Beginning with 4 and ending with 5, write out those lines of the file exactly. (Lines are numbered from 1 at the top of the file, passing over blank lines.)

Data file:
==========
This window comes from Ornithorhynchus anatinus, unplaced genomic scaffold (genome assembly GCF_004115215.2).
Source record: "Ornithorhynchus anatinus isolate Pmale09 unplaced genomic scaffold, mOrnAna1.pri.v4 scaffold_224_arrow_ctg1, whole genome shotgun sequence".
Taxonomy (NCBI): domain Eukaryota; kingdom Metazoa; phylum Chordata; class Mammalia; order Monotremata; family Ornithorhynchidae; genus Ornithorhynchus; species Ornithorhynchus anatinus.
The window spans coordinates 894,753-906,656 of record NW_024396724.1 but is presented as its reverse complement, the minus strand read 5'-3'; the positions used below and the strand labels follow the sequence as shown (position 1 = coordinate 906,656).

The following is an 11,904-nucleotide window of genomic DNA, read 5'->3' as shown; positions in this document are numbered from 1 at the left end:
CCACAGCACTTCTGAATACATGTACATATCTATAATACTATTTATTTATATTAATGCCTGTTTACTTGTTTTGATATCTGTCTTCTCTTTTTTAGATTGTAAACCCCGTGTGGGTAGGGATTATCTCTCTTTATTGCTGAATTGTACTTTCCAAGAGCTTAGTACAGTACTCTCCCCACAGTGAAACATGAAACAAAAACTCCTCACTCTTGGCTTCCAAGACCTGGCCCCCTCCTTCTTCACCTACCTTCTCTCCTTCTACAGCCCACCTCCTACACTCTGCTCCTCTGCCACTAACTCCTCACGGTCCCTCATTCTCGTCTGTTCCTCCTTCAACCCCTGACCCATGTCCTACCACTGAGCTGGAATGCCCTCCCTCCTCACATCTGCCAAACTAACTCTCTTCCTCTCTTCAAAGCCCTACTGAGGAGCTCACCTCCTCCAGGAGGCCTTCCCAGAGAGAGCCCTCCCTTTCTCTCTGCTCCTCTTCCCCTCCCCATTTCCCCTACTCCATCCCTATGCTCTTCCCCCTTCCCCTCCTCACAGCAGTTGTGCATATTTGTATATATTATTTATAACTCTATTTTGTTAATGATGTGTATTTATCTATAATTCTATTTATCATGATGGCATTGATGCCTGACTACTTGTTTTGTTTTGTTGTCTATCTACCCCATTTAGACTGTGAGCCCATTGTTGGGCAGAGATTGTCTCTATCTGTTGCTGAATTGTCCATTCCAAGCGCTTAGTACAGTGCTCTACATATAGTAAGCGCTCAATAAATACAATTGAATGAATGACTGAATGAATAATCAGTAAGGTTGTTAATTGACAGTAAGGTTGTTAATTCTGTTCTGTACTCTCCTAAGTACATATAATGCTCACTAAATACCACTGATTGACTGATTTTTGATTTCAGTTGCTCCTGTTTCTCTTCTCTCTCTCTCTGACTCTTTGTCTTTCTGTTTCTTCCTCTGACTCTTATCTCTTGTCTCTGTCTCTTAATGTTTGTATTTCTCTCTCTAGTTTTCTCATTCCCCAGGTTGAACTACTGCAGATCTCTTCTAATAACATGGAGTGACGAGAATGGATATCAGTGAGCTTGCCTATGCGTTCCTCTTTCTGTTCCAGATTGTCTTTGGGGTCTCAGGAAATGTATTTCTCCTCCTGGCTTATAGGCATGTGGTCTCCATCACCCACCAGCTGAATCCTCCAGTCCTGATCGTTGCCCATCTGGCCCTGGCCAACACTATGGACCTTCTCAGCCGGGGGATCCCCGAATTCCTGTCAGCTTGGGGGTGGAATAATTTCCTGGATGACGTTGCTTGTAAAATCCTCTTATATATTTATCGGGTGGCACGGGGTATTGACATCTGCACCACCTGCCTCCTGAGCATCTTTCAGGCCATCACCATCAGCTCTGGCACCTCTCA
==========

The window spans coordinates 894,753-906,656 of record NW_024396724.1 but is presented as its reverse complement, the minus strand read 5'-3'; the positions used below and the strand labels follow the sequence as shown (position 1 = coordinate 906,656).

The following is an 11,904-nucleotide window of genomic DNA, read 5'->3' as shown; positions in this document are numbered from 1 at the left end: